North Korea said it plans to void the 1953 cease-fire that ended the Korean War because of a U.S.-led drive for sanctions against it and ongoing military exercises between Seoul and Washington.

It is not unusual for Pyongyang to issue such statements during times of heightened tension on the Korean peninsula. But, analysts said the latest threats may be more serious, because they were made by a high-ranking official, and came with a deadline.

In a Tuesday appearance on state television, North Korean General Kim Yong Chol said Pyongyang will "completely nullify" the armistice beginning March 11, and cut off communications to U.S. and South Korean forces at the border village of Panmunjom.

The deadline coincides with the start of a second round of U.S.-South Korea military exercises. A first round began earlier this month. The U.S. has said the annual drills are defensive in nature, but North Korea views them as preparation to invade.

Meanwhile, United Nations diplomats said they hope to vote Thursday on a resolution punishing North Korea for its latest nuclear test last month. The Security Council held a closed-door meeting on the issue Tuesday.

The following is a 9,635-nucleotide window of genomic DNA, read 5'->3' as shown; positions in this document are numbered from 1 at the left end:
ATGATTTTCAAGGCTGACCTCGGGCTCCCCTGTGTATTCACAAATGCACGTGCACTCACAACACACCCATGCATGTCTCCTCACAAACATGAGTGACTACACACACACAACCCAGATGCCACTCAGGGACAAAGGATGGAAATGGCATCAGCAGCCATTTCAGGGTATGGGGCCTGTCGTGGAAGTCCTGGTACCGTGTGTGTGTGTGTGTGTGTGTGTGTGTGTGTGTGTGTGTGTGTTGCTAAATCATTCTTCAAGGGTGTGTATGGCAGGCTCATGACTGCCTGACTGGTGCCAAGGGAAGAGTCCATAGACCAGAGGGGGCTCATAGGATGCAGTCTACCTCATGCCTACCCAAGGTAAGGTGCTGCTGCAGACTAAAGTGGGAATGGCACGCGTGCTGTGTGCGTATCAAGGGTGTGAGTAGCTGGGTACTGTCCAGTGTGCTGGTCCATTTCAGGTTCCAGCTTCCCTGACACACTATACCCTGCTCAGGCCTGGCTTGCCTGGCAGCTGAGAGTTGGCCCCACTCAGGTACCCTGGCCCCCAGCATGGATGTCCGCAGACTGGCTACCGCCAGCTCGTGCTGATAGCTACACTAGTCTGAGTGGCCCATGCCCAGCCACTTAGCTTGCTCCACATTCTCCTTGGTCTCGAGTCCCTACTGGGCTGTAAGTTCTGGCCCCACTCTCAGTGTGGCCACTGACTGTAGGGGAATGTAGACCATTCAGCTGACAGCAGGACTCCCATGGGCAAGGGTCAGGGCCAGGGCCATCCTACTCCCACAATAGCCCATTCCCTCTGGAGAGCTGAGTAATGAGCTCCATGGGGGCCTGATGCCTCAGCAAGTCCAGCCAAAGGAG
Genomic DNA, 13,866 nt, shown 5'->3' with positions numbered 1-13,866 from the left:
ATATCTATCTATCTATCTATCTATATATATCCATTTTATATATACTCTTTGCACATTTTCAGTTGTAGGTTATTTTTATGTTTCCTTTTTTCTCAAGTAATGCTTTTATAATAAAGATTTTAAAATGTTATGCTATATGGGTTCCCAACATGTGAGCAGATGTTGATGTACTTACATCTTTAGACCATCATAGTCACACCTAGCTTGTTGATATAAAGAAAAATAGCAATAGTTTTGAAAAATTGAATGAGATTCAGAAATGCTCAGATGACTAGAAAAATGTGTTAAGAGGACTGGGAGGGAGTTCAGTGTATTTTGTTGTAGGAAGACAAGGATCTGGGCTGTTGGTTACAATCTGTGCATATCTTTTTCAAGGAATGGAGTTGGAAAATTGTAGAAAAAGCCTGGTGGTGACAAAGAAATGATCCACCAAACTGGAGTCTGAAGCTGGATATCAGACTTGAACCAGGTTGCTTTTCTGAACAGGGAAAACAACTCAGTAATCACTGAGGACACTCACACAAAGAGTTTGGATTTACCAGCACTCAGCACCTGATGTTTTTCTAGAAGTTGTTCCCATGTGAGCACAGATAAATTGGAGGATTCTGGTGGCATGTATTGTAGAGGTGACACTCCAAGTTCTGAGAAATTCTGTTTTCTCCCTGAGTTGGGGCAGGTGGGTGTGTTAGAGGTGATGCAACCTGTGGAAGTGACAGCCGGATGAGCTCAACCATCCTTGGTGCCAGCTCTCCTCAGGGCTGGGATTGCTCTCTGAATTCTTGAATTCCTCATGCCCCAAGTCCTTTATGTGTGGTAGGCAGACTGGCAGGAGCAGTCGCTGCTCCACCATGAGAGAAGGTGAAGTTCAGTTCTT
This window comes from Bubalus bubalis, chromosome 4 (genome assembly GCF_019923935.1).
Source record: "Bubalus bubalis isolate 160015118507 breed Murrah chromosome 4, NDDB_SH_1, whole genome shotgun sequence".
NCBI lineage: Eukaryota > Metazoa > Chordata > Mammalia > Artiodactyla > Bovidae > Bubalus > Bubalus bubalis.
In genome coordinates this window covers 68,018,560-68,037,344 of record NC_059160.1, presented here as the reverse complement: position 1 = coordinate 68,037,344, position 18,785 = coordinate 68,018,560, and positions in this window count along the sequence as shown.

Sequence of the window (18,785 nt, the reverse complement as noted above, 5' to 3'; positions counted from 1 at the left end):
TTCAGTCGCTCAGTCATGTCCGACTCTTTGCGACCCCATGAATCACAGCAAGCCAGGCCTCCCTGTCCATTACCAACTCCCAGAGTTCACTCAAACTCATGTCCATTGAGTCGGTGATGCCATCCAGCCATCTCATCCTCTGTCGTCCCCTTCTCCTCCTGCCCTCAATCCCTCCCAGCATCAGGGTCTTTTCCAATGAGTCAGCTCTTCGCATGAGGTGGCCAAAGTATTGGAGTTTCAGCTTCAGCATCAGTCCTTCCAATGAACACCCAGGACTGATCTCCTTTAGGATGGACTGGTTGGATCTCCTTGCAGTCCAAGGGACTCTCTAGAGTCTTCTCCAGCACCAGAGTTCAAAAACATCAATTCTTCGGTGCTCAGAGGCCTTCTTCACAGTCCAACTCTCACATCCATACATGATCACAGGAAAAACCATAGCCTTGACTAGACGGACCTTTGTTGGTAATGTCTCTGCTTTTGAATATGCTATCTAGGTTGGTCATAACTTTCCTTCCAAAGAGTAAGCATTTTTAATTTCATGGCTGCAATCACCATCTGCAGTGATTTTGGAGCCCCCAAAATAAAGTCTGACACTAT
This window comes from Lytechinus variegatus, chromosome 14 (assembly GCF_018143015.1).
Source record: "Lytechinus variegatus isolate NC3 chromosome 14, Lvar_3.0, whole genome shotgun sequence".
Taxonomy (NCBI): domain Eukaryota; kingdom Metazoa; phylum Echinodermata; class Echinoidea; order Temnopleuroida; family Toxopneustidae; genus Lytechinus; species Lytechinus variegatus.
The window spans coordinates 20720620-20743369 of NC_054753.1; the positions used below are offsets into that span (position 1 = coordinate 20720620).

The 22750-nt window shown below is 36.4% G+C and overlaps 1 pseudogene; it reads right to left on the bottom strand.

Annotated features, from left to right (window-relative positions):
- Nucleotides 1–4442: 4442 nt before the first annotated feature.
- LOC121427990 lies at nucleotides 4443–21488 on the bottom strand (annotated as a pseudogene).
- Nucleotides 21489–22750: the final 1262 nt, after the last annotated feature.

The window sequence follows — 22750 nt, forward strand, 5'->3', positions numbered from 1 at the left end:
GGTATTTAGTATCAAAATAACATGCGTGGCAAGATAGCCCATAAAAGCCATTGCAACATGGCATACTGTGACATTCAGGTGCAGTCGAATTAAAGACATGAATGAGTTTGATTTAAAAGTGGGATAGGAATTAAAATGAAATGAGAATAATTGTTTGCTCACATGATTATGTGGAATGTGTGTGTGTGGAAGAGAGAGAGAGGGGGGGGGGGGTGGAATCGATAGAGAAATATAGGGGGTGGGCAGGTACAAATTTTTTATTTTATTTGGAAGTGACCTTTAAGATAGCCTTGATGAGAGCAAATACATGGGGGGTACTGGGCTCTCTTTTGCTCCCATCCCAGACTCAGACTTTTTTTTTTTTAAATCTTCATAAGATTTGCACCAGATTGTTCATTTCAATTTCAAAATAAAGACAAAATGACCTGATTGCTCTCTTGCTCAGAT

U.S. Ambassador Susan Rice said the resolution would impose some of the toughest sanctions ever ordered by the United Nations. She said the sanctions would target illicit activities by the North's diplomats and Pyongyang's banking relationships. It also would tighten inspections on cargo headed to and from the country.

The resolution, which has the support of both the U.S. and China, may further anger an already isolated North Korea. But despite its latest threats, many analysts said Pyongyang is unlikely to carry out large-scale clashes in response to the sanctions.

Mike Chinoy, an Asia analyst at the University of Southern California, told VOA the real danger lies in the possibility of an accidental clash next week, when North Korea is due to stage competing military drills at the same time as the United States and South Korea.